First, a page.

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As you can see by the replys,...there is confusion here.

Are these "real" routers meant to route IP# segments on a LAN?

...or are they cheap "home-user-NAT-firewalls" that are falsely called
routers in retail stores?

--
Phillip Windell

The views expressed, are my own and not those of my employer, or Microsoft,
or anyone else associated with me, including my cats.
-----------------------------------------------------


Ace Fekay [MCT]

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Nov 2, 2009, 3:02:32 PM11/2/09
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"Phillip Windell" <philw...@hotmail.com> wrote in message
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I believe they are off the shelf, retail store bought Netgears or Linksys
units. They are not true routers such as a Cisco 2621, or Cisco ASA, PIX,
etc.

Ace


Patrick Whittle

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Nov 2, 2009, 4:07:40 PM11/2/09
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Very good point. I worked for a large international corporation in the
ninties up until 2003, and as soon as I saw home routers becoming popular, I
baulked at the idea of choice word 'router' that marketers decided to use.

My main router is a D-Link DIR-825 wireless, and I am trying to setup a
second segment with a D-Link DI624. My Active Directory had no problem
seeing the router with address: 10.14.208.0/20
...but I lost what I initially had in Active Direcrtory Sites & Services.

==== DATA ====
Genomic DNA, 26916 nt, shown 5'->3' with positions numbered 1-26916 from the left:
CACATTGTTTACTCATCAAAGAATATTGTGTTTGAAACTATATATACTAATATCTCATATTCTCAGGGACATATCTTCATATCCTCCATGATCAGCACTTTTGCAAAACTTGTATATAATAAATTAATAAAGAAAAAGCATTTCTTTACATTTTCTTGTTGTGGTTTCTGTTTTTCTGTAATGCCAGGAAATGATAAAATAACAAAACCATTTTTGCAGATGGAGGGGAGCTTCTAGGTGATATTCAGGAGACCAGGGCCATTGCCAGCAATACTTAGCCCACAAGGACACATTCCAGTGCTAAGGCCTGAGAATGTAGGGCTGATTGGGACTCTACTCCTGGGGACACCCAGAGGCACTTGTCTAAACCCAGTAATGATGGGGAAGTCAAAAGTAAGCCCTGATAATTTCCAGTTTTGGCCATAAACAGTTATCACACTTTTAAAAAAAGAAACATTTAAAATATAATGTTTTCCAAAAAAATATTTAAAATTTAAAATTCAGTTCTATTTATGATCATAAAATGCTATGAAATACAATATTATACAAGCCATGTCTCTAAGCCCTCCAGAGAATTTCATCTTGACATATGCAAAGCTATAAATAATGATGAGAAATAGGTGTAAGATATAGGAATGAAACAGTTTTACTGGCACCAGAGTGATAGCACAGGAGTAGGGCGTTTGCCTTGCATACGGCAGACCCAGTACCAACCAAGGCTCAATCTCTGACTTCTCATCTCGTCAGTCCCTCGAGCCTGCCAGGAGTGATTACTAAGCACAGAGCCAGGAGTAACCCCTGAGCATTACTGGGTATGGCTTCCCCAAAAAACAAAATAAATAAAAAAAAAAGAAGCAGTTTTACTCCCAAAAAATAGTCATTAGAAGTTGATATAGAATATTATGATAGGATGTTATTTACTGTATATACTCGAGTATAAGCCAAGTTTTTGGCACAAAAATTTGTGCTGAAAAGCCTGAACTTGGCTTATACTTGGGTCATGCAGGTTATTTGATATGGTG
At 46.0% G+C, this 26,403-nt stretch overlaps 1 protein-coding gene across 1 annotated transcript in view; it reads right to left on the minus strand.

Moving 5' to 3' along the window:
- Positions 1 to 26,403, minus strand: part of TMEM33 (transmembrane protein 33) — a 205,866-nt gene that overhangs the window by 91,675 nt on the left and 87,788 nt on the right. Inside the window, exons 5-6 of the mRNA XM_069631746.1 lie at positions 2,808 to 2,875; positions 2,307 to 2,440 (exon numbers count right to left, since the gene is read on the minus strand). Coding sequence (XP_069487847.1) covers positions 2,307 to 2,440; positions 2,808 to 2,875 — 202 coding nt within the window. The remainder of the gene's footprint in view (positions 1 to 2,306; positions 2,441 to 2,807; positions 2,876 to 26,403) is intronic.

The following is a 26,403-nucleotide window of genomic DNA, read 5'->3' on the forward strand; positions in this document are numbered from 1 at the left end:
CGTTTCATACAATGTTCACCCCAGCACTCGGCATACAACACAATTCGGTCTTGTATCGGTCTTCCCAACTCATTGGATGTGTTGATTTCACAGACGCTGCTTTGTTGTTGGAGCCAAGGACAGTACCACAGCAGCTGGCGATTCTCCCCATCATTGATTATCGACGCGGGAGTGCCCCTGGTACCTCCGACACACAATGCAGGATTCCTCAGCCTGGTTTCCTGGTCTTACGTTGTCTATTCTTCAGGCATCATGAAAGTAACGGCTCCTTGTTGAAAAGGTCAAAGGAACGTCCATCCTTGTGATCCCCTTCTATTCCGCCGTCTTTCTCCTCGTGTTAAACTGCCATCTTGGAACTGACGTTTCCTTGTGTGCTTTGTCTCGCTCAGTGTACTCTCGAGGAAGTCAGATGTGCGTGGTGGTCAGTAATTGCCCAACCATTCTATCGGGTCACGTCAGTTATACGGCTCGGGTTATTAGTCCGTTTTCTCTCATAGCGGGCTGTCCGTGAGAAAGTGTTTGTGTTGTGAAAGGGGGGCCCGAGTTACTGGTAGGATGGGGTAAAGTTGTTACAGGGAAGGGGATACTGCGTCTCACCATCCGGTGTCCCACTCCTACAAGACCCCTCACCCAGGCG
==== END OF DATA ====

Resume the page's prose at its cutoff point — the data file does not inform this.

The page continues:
The subnet still exists in AD, but I can no-longer get to the DI624 router.

http://www.dlink.ca/products/?pid=681
http://www.dlink.com/products/?pid=6

"Phillip Windell" <philw...@hotmail.com> wrote in message
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Phillip Windell

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Nov 2, 2009, 5:44:29 PM11/2/09
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"Patrick Whittle" <patrick...@hotmail.com> wrote in message
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> Very good point. I worked for a large international corporation in the
> ninties up until 2003, and as soon as I saw home routers becoming popular,
> I baulked at the idea of choice word 'router' that marketers decided to
> use.

Same here :-)

> My main router is a D-Link DIR-825 wireless, and I am trying to setup a
> second segment with a D-Link DI624. My Active Directory had no problem
> seeing the router with address: 10.14.208.0/20
> ...but I lost what I initially had in Active Direcrtory Sites & Services.
> The subnet still exists in AD, but I can no-longer get to the DI624
> router.

You can't use it to create a new LAN segment because it is not a "real"
router. What you are trying to do is like trying to create a new segment
with an over-simplified NAT Firewall,...it doesn't work like that.

You could create a router with a Windows Server OS and RRAS or you can do it
with Linux. Other than that, you need to buy a real router.

If you buy a commercial grade Firewall (won't find one in a retail store)
then some of them can have multiple LAN Interfaces which allow the Firewall
to pull "double-duty" as both a Firewall and a LAN Router.

Jan M. Nelken

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Nov 2, 2009, 10:13:42 PM11/2/09
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Patrick Whittle wrote:

> My main router is a D-Link DIR-825 wireless, and I am trying to setup a
> second segment with a D-Link DI624. My Active Directory had no problem
> seeing the router with address: 10.14.208.0/20
> ...but I lost what I initially had in Active Direcrtory Sites &